1913 - 1995 (82 years)
Set As Default Person
||Mary Catherine Weatherburn |
||30 Apr 1913
||Tolga, QLD, Australia 
||26 Nov 1995
||Sandgate, Brisbane, QLD, Australia 
- MY CHILDHOOD YEARS
By Mary Dorward nee Weatherburn
I was born on April 30, 1913, in Tolga, after Mum and Dad had left Newcastle, (Adamstown), and was the third child of five. We were a very spread-out family. My brother William (Will) was the eldest, with a two and a half year gap to my sister Edith (Edie), five and a half years to me, eight years to Les (Joe) and another eight to Alan. The Gardener side of the family (Mum's side) we know about from their family history. Joseph (Joe), my Dad, had been born in Newcastle, and his father had worked in the mines there, as he, Joe, did later. My grandparents, John and Catherine, came out on the "La Hogue" in October 1878 from Durham, England, with two children, and had another six, among them my Dad. Neither Mum or Dad talked much about their past, which was a pity, so much of our family background is very sketchy.
Mum and dad were married in Newcastle. I don't know how they had met, or anything about their earlier lives. After will and Edie were born, Dad decided to leave the mines and go north, without any experience of doing anything else. Possible the Government had advertised for people to go north and open up the area, with the enticement of free land, if so, it worked. They arrived in the far north with five pounds in their pockets, bought a horse, and got a grant of three blocks of land on the Tablelands at Peeramon.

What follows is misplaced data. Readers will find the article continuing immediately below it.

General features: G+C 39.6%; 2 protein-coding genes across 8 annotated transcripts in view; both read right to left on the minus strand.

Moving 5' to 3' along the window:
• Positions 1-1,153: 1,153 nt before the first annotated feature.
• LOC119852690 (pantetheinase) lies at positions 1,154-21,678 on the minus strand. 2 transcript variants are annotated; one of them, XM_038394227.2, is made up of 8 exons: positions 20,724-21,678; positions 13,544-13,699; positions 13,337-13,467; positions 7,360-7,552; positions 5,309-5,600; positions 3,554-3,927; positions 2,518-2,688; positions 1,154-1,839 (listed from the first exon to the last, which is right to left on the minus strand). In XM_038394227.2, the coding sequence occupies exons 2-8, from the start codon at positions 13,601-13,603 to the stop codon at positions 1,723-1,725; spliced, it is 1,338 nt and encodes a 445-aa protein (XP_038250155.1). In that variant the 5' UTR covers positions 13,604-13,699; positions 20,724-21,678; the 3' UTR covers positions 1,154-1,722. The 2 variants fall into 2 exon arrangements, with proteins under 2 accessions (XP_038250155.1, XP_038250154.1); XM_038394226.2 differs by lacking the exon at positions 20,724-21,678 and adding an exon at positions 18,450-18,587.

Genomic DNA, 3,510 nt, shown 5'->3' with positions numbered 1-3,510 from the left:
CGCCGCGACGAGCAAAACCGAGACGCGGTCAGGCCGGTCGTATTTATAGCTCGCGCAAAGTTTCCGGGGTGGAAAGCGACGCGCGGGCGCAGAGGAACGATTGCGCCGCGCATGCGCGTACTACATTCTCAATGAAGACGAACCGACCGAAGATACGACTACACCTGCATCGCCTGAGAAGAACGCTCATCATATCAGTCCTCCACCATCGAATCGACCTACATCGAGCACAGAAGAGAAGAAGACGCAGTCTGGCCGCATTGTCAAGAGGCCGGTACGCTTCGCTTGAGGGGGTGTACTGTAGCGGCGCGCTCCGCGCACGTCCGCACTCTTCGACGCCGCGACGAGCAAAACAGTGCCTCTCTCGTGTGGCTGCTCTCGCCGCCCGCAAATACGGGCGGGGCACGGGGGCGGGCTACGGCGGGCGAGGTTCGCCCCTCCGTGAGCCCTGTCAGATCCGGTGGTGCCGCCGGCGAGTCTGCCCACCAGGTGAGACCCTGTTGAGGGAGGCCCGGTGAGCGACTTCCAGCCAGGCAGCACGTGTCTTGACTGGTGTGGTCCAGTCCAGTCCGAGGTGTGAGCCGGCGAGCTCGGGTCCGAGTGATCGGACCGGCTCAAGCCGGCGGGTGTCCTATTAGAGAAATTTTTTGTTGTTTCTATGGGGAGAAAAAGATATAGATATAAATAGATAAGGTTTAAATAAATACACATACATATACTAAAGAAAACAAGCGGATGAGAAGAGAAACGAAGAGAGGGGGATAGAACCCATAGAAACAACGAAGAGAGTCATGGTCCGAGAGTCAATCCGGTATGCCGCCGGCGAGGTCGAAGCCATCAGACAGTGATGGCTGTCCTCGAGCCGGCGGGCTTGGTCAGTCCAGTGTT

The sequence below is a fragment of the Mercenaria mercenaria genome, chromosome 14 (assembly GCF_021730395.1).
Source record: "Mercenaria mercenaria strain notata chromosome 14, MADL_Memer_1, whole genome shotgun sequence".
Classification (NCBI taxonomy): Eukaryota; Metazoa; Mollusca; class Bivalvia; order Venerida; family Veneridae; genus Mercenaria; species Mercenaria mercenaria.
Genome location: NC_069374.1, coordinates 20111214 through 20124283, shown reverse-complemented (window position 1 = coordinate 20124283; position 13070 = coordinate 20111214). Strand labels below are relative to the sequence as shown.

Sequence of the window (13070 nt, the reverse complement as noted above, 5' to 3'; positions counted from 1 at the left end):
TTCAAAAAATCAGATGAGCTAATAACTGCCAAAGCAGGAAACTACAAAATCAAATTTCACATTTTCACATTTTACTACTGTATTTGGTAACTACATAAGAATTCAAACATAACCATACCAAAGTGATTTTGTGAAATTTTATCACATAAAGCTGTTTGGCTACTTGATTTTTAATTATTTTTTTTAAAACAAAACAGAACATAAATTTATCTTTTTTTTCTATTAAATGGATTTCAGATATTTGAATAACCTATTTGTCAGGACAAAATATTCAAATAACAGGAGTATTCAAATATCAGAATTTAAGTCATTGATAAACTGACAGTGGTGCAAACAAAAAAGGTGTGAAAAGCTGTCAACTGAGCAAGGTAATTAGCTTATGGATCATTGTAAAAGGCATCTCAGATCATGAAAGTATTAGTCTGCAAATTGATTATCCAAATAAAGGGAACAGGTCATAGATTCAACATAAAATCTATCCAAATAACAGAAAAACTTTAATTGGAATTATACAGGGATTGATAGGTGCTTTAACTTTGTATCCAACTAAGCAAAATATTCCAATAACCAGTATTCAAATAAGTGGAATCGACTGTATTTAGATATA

Others were up there as well, and they all helped each other clear their land and use the timber to build rough huts to live in. The logs were split lengthways, and laid flat side in, with some gaps filled with clay or mud. A drape was hung across the middle of the room, separating the sleeping and eating areas, with just the dirt floor, and it was pretty drafty. The floor would be swept clear and sprinkled with water and tea leaves, and would soon pack down as hard as concrete. The darkies (Natives) used to come and stand around the edge of the clearing every evening, staring at us, and it made Mum very nervous. They never did us any harm, but she wouldn't light a lamp at night if Dad was away, in case they'd creep closer and stare in.
Mum's brother Jesse Gardener, also came up from Newcastle and got a farm going, and later on my Uncles Ted, Will and Jim all came up north to live. (Another uncle, Harry, went to the U.S.A., and started a whole new branch of the family there.) Uncle Ted went to Yungaburra, and eventually Mum's parents came to live with us too. (They're buried in the old section of the Mareeba cemetery; the graves aren't marked anymore because years ago a fire destroyed all the wooden markers and railings.) As the land was cleared, they sold the excess timber to the mill to buy cattle and supplies, and eventually built a reasonable dairy herd.
Again, I don't know why Dad decided to sell up the farm, but he heard that the lease on the Peeramon Hotel was up for grabs, so he decided to take that up - no experience, but lots of determination. It was while they were there that Leslie was born (Over at Atherton Hospital) - he was always called Joe when he was young.